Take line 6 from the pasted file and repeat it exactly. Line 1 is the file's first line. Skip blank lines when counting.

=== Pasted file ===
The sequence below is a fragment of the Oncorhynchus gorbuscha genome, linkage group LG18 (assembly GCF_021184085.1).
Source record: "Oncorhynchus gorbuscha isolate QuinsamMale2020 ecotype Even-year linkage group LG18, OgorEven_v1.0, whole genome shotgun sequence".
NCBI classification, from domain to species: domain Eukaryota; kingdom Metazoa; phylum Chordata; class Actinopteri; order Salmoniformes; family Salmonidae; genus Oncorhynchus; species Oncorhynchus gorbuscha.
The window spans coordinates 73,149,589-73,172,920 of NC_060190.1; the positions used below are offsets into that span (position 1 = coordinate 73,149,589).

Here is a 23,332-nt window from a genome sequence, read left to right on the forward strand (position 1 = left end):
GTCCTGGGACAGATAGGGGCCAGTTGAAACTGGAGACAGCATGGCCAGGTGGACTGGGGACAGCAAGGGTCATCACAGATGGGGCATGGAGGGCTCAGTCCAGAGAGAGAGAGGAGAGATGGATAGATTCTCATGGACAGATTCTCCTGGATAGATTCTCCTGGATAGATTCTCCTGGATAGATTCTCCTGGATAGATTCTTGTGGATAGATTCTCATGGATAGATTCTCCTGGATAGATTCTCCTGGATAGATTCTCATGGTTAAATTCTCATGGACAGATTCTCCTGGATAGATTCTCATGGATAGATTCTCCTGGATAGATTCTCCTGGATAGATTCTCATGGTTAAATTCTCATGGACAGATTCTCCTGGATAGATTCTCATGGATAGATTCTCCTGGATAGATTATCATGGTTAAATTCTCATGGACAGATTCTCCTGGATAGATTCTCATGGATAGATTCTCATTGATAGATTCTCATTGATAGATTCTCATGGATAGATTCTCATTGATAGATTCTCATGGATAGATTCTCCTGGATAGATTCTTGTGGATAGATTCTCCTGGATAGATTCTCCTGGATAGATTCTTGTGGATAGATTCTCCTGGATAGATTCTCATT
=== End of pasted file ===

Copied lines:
GTCCTGGGACAGATAGGGGCCAGTTGAAACTGGAGACAGCATGGCCAGGTGGACTGGGGACAGCAAGGGTCATCACAGATGGGGCATGGAGGGCTCAGTCCAGAGAGAGAGAGGAGAGATGGATAGATTCTCATGGACAGATTCTCCTGGATAGATTCTCCTGGATAGATTCTCCTGGATAGATTCTCCTGGATAGATTCTTGTGGATAGATTCTCATGGATAGATTCTCCTGGATAGATTCTCCTGGATAGATTCTCATGGTTAAATTCTCATGGACAGATTCTCCTGGATAGATTCTCATGGATAGATTCTCCTGGATAGATTCTCCTGGATAGATTCTCATGGTTAAATTCTCATGGACAGATTCTCCTGGATAGATTCTCATGGATAGATTCTCCTGGATAGATTATCATGGTTAAATTCTCATGGACAGATTCTCCTGGATAGATTCTCATGGATAGATTCTCATTGATAGATTCTCATTGATAGATTCTCATGGATAGATTCTCATTGATAGATTCTCATGGATAGATTCTCCTGGATAGATTCTTGTGGATAGATTCTCCTGGATAGATTCTCCTGGATAGATTCTTGTGGATAGATTCTCCTGGATAGATTCTCATT